Firstly, they simplify tracking attendance, leaves, and overtime, ensuring compliance with labor laws and fair employee treatment. This data helps HR monitor workforce efficiency, identify discrepancies in work patterns, and improve productivity.

With respect to management, timesheets provide a detailed breakdown of time spent on projects, allowing for analysis of productivity trends and areas of concern. This information is essential for making smart decisions about resource allocation, project scheduling, and setting realistic deadlines. When it comes to freelancers and consultants in particular, this helps your tame scope creep. Which occurs when you spend too much time on a fixed price project. 

Additionally they are key to financial management by ensuring all billable hours and non-billable hours are accounted for, leading to accurate invoicing and payroll. Timesheets aid in controlling project costs, budget forecasting, and effective cash flow management.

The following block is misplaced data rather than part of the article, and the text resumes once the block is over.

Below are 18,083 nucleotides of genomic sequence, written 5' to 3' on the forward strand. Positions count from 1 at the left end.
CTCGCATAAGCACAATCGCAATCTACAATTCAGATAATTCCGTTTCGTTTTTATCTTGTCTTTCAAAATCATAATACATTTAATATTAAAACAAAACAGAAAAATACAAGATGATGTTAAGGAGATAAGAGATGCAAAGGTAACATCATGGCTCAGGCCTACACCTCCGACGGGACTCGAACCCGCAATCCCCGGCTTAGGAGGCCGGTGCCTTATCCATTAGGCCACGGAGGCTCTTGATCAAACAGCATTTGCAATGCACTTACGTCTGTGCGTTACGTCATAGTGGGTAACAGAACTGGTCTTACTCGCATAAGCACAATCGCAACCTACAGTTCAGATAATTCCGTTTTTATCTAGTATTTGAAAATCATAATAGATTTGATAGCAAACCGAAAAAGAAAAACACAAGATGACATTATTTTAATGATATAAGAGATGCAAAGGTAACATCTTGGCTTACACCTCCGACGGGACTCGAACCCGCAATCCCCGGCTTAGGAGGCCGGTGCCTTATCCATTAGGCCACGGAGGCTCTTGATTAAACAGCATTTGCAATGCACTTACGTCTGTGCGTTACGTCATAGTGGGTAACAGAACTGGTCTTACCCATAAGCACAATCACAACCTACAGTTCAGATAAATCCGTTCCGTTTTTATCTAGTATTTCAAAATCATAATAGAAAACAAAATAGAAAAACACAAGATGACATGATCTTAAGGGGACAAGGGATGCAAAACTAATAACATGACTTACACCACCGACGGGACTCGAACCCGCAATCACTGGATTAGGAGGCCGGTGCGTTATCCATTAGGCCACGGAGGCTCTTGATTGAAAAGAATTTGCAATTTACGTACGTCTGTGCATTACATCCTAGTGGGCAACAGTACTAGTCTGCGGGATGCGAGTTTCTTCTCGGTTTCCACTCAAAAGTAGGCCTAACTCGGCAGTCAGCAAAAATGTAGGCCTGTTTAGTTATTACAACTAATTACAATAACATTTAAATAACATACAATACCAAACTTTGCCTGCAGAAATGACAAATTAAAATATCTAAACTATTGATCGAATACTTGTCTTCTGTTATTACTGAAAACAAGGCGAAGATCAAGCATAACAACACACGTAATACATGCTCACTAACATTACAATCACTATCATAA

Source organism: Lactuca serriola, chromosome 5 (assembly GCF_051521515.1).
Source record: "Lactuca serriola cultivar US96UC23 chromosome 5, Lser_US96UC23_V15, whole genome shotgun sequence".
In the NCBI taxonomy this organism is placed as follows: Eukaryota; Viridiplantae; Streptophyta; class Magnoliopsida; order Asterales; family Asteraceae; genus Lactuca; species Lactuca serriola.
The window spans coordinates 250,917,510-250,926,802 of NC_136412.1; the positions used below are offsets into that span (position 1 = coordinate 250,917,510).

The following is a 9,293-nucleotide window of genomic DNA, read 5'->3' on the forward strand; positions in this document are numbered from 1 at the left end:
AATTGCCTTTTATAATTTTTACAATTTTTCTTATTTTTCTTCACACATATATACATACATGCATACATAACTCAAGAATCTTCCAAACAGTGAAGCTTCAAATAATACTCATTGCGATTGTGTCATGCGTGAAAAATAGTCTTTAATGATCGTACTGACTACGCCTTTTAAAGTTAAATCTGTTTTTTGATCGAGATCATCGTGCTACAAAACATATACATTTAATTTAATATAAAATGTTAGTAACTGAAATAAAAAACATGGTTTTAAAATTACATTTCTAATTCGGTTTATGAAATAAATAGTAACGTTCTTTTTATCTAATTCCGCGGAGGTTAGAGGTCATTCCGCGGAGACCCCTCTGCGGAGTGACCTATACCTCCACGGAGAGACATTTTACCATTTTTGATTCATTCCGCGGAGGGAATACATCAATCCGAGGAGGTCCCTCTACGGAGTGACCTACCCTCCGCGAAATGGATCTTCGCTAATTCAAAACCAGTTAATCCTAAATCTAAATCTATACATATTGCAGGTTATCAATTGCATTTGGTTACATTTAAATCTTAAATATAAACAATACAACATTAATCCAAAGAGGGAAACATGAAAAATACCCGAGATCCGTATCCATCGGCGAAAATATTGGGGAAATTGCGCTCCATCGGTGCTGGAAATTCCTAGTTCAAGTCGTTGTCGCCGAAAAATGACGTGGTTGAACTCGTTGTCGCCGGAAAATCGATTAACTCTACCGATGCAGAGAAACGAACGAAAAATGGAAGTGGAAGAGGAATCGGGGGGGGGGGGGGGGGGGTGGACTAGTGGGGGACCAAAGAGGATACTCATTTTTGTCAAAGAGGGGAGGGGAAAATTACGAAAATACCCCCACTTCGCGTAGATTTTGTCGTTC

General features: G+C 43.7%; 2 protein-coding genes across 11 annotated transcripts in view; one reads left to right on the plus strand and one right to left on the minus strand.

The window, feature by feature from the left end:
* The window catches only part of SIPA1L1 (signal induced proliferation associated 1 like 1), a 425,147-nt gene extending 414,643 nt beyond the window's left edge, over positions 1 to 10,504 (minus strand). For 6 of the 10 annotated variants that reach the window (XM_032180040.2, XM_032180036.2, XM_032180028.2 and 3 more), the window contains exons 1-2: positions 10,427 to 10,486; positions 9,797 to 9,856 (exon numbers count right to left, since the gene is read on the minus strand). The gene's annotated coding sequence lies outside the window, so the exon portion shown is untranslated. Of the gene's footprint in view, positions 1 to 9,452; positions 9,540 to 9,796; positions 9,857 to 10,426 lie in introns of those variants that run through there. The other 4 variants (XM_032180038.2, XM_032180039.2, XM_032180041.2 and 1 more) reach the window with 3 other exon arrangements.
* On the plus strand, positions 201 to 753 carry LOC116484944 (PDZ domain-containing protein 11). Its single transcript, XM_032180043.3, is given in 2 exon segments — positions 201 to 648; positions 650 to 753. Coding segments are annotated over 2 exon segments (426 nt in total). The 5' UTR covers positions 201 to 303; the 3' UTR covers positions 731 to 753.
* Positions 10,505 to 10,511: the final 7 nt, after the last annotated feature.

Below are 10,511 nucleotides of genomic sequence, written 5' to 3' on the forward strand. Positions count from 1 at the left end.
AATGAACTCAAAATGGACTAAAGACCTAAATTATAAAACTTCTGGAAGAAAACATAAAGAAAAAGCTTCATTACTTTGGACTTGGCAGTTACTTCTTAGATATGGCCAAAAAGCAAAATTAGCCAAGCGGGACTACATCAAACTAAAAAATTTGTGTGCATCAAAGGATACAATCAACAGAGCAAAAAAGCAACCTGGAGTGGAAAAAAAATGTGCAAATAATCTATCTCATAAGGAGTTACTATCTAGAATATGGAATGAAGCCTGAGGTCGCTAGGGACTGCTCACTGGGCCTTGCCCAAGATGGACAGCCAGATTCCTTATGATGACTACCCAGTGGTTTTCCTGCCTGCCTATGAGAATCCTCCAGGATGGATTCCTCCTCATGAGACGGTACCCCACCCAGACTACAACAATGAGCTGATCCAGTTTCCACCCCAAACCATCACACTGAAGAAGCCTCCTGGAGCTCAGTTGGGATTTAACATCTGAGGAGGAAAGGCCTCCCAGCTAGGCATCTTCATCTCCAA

Finally it aids with transparency with Clients: For consultants and freelancers, gaining client trust is paramount. Detailed timesheets ensure transparency in work accounts, boosting client confidence in billing accuracy and project progress. This transparency fosters healthy client relationships and can lead to repeat business.

The purpose of timesheets goes beyond simply the 4 points mentioned above. Some other purposes of timesheets include:

  • Project Costing
  • Performance evaluation
  • Billing and invoicing
  • Data Analysis and reporting.

Paper versus Online Timesheets

You’re probably weighing whether to keep your timesheets old school with pen and paper or jump into the digital age. Having been around the block a few times in the consulting world, I’ve seen both sides of this coin. So, let’s hash it out, shall we?

The Case for Keeping It Old School

It’s kind of wild, but yes, paper timesheets are still kicking around. There’s a certain appeal to them. They’re straightforward, cheap, and don’t require much beyond a pen and a printer. Plus, for the less tech-savvy among us, they’re as simple as it gets. No need to worry about forgetting a password or getting locked out of an account.

But, and it’s a big but, paper timesheets can be a bit of a gamble. They get lost, coffee-stained, or accidentally tossed. When it’s time to dig through your archives to find that one day’s work from six months ago, you might as well be looking for a needle in a haystack. And honestly, who hasn’t faced the dreaded moment of realizing a crucial piece of paper has gone AWOL?

Why Digital Might Just Be Your New Best Friend